An increase in blood sugar levels may occur after drinking black tea containing high levels of caffeine. Other early studies suggest that green tea may lower blood sugar levels and increase insulin levels. Caffeine-containing beverages such as black tea should be used cautiously in patients with diabetes. People with severe liver disease should use caffeine cautiously, as levels of caffeine in the blood may build up and last longer. Skin rashes have been associated with caffeine ingestion. In laboratory and animal studies, caffeine has been found to affect blood clotting, although effects in humans are not known. It is unclear whether black tea with or without caffeine would have similar effects. Black tea may stain teeth.

Caffeine toxicity/high doses: High doses of caffeine may cause symptoms of anxiety, delirium, agitation, psychosis, or detrussor instability (unstable bladder). Conception may be delayed in women who consume large amounts of caffeine. Seizure, muscle spasm, life-threatening muscle breakdown (rhabdomyolysis), and life-threatening abnormal heart rhythms have been reported with caffeine overdose. Extremely high doses may be fatal.

Caffeine withdrawal: Chronic use can result in tolerance, psychological dependence, and may be habit-forming. Abrupt discontinuation may result in withdrawal symptoms such as headache, irritation, nervousness, anxiety, tremor, or dizziness. In people with psychiatric disorders such as affective disorder or schizoaffective disorder, caffeine withdrawal may worsen symptoms or cause confusion, disorientation, excitement, restlessness, violent behavior, or mania.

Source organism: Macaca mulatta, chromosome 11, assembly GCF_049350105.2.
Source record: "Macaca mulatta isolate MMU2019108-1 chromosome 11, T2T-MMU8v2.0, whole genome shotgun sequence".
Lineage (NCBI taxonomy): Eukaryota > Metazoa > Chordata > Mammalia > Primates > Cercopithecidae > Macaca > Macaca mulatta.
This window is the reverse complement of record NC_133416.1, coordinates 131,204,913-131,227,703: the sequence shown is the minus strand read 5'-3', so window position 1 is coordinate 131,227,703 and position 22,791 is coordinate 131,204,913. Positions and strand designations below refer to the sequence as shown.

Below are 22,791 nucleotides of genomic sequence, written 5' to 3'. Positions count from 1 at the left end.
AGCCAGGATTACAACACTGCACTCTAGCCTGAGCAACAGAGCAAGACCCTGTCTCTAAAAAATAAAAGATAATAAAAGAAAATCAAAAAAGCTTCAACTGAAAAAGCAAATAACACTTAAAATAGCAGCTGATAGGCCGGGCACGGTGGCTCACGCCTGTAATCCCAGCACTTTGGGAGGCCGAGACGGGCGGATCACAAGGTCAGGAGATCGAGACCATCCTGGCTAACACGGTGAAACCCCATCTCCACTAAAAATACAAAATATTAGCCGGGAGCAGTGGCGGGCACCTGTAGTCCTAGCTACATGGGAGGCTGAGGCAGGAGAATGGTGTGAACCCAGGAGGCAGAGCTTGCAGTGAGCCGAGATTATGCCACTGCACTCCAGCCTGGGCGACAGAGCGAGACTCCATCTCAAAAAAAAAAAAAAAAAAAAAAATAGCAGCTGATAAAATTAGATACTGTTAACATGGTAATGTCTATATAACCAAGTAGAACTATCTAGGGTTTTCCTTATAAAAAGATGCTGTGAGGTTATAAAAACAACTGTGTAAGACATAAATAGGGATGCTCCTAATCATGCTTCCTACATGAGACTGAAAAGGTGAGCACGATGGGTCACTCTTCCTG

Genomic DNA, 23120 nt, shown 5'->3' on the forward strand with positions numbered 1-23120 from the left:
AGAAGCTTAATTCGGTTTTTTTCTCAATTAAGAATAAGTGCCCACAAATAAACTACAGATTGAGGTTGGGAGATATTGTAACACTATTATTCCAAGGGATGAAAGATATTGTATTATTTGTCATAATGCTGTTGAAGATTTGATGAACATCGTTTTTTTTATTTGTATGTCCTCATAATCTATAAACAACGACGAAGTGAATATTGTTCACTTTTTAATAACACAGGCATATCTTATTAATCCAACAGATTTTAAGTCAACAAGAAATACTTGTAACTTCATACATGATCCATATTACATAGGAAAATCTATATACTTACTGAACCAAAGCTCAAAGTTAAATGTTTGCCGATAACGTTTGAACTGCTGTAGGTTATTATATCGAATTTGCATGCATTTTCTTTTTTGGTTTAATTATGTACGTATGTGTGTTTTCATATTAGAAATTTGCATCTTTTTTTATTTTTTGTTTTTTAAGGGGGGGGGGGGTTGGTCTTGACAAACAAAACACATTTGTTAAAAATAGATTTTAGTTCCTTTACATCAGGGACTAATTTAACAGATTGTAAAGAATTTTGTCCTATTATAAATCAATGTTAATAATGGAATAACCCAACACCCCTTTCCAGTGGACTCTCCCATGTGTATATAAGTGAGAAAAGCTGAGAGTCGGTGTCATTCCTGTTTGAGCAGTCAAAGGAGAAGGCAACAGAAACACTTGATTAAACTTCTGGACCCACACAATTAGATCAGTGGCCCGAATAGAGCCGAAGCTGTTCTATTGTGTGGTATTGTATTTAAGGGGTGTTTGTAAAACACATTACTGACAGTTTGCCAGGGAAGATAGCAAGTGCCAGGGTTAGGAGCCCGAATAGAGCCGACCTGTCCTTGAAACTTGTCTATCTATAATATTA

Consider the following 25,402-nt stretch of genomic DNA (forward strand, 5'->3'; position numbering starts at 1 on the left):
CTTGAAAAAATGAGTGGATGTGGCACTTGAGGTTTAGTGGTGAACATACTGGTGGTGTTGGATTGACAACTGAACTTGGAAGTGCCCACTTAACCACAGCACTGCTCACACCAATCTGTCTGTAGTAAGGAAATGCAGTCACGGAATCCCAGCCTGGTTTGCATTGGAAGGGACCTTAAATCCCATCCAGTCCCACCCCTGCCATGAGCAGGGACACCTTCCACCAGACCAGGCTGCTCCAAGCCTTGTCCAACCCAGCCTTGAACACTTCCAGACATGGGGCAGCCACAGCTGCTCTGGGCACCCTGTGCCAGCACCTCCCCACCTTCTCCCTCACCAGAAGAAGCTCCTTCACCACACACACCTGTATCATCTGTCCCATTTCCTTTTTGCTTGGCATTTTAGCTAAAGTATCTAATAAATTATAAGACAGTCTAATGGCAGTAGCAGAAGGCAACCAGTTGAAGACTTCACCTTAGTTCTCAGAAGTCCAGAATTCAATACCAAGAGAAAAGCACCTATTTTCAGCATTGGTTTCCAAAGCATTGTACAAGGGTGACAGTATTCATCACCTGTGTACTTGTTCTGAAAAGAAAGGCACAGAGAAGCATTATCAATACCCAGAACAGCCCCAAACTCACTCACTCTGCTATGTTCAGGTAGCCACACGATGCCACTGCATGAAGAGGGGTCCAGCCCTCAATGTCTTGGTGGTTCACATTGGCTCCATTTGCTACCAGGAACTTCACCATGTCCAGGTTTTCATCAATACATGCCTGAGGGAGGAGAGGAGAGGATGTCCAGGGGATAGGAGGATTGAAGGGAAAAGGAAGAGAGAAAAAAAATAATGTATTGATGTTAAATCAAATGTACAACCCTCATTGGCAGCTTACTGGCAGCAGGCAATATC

Chronic effects: Several population studies initially suggested a possible association between caffeine use and fibrocystic breast disease, although more recent research has not found this connection. Limited research reports a possible relationship between caffeine use and multiple sclerosis, although evidence is not definitive in this area. Animal study reports that tannin fractions from tea plants may increase the risk of cancer, although it is not clear that the tannin present in black tea has significant carcinogenic effects in humans.

Drinking tannin-containing beverages, such as black tea, may contribute to iron deficiency. In infants, black tea has been associated with impaired iron metabolism and microcytic anemia.

Pregnancy and Breastfeeding

Large amounts of black tea should be used cautiously in pregnant women, as caffeine crosses the placenta and has been associated with spontaneous abortion, intrauterine growth retardation, and low birth weight. Heavy caffeine intake during pregnancy may increase the risk of later developing SIDS (sudden infant death syndrome). Very high doses of caffeine have been associated with birth defects, including limb and palate malformations.

Caffeine is readily transferred into breast milk. Caffeine ingestion by infants can lead to sleep disturbances/insomnia. Infants nursing from mothers consuming high levels of caffeine daily have been reported to experience tremors and heart rhythm abnormalities. Components present in breast milk may reduce infants' ability to metabolize caffeine, resulting in higher than expected caffeine levels. Tea consumption by infants has been associated with anemia, reductions in iron metabolism, and irritability.